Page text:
Recently an artist told me: "I’m so worried about what I’m not doing, that I forget what I’ve already done."
This anxiety is especially prevalent now. Many artists are stuck, wondering how to justify spending their days developing their own art practice, when so many crises in the news clamor for attention.
When you are feeling stressed, give structure and purpose to your creative life. Set simple goals for the week. Look back at what you managed to accomplish yesterday, and give yourself credit. You may have spent a few hours in the studio, even though you haven’t yet completed anything. Maybe you learned a new skill or experimented with a new process. Some artists are learning how to make the transition to the virtual art world, by taking or teaching classes online, or entering virtual exhibitions, or staying connected by participating in virtual art fairs.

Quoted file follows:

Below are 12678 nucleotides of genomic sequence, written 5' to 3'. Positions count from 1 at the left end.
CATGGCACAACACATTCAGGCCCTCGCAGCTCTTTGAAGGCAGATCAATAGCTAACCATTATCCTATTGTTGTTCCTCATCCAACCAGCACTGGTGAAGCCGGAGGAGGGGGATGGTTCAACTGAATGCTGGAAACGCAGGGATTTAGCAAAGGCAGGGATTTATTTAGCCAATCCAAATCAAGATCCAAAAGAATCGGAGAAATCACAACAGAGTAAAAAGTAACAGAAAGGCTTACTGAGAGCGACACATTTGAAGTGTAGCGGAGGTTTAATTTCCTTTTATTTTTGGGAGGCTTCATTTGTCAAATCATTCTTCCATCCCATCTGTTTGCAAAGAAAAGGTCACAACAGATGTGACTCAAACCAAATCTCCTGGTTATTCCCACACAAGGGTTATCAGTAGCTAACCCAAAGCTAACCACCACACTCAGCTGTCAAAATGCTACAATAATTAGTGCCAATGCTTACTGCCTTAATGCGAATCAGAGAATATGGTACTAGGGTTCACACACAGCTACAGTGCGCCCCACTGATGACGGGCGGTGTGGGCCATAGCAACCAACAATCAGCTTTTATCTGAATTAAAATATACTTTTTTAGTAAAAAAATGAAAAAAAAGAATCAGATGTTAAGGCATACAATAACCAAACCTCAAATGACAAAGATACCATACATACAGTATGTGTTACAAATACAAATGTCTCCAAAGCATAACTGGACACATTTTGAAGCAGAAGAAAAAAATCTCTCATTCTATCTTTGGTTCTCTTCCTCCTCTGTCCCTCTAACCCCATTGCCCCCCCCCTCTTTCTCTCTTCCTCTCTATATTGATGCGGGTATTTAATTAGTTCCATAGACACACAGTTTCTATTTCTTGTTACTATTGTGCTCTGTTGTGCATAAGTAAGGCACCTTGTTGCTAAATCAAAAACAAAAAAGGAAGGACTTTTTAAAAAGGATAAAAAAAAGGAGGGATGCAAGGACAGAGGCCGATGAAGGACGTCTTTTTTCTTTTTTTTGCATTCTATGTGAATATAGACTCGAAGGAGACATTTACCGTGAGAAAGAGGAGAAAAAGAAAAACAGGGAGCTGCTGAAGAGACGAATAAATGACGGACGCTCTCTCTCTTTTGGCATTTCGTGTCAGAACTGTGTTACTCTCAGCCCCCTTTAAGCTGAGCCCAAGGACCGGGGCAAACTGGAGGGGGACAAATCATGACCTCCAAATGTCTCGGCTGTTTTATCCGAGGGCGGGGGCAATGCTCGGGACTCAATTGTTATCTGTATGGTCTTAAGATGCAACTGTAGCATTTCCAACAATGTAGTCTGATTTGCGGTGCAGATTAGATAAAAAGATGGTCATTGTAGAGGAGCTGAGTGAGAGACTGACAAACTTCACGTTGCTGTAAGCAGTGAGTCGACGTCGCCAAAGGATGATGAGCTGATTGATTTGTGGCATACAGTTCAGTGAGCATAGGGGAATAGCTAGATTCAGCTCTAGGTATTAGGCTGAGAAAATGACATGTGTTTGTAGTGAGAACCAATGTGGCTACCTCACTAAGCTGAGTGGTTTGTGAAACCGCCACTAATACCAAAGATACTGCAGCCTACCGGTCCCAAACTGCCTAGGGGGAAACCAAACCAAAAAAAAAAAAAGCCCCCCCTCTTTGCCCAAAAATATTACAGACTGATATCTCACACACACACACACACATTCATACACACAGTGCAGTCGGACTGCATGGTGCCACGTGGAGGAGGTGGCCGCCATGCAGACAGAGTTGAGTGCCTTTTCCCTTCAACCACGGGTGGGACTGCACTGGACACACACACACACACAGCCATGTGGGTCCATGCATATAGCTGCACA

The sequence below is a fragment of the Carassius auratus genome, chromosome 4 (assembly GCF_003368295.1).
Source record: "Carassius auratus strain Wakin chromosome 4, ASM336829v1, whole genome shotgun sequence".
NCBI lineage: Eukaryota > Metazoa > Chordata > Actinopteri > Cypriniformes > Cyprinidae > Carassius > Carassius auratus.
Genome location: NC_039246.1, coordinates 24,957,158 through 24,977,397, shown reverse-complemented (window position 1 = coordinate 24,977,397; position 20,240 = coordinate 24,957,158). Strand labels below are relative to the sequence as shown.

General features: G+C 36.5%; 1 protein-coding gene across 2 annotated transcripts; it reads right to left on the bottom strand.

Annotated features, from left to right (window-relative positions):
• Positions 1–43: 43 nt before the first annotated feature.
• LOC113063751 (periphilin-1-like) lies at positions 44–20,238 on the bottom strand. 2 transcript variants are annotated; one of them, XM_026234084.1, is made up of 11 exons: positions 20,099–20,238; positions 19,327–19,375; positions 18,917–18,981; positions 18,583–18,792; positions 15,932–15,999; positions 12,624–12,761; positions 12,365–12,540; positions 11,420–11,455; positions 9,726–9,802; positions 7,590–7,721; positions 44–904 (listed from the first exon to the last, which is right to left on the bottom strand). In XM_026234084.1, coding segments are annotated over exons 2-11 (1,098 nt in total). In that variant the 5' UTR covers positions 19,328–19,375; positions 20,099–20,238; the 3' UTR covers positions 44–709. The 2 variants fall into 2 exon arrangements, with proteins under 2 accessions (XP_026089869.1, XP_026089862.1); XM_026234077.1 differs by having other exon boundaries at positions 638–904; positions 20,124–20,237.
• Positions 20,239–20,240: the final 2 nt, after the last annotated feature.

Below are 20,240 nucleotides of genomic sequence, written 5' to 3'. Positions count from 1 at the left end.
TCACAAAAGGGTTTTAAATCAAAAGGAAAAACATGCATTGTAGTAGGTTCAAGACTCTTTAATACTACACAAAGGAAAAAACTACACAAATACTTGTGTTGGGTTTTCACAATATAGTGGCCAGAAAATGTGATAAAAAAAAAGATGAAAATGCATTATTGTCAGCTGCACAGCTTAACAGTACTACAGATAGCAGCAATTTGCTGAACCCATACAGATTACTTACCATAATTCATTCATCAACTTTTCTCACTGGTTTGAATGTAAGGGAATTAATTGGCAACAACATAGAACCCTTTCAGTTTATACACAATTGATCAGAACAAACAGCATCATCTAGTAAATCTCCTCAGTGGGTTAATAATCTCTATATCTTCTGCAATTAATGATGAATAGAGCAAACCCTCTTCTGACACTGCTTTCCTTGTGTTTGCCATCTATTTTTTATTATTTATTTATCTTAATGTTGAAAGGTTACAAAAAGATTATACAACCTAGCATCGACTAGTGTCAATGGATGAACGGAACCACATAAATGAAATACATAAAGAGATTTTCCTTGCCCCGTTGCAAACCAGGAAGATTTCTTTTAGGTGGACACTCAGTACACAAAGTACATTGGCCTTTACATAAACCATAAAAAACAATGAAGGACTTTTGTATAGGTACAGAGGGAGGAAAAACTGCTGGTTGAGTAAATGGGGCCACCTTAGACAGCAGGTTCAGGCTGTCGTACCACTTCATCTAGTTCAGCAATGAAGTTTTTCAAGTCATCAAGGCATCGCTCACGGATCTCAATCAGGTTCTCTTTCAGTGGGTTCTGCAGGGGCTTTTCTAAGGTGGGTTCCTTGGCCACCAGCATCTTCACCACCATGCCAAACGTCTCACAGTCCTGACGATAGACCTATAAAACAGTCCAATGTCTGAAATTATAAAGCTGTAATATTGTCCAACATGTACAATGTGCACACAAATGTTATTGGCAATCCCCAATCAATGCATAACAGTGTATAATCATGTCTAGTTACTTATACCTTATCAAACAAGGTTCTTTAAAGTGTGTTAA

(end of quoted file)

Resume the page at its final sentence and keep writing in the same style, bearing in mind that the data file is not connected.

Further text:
It is also OK to just focus on developing your art. When the noise of the world intrudes, remember the advice of Julia Cameron in The Artist’s Way. She suggests starting the day with "morning pages," one of her tools for creative recovery. You write out three pages, in longhand, every morning, about what you are thinking and feeling. You don’t critique the pages or even reread them. This habit is especially helpful during stressful times. The morning pages drain your brain of thoughts that might get in the way of making art. Many artists find it helpful to include visual images, sketches or drawings of how you are feeling, rather than just words.
Then give yourself permission to be an artist, in any way that comes naturally. Your own creativity will bring positive energy back into a world that badly needs it.
Mary Edwards, Ph.D
Career & Life Coach for Artists
“Left Brain Skills for Right Brained People”
As an artist coach, I bring a unique combination of business knowledge, art world experience, and professional coaching skill to my practice.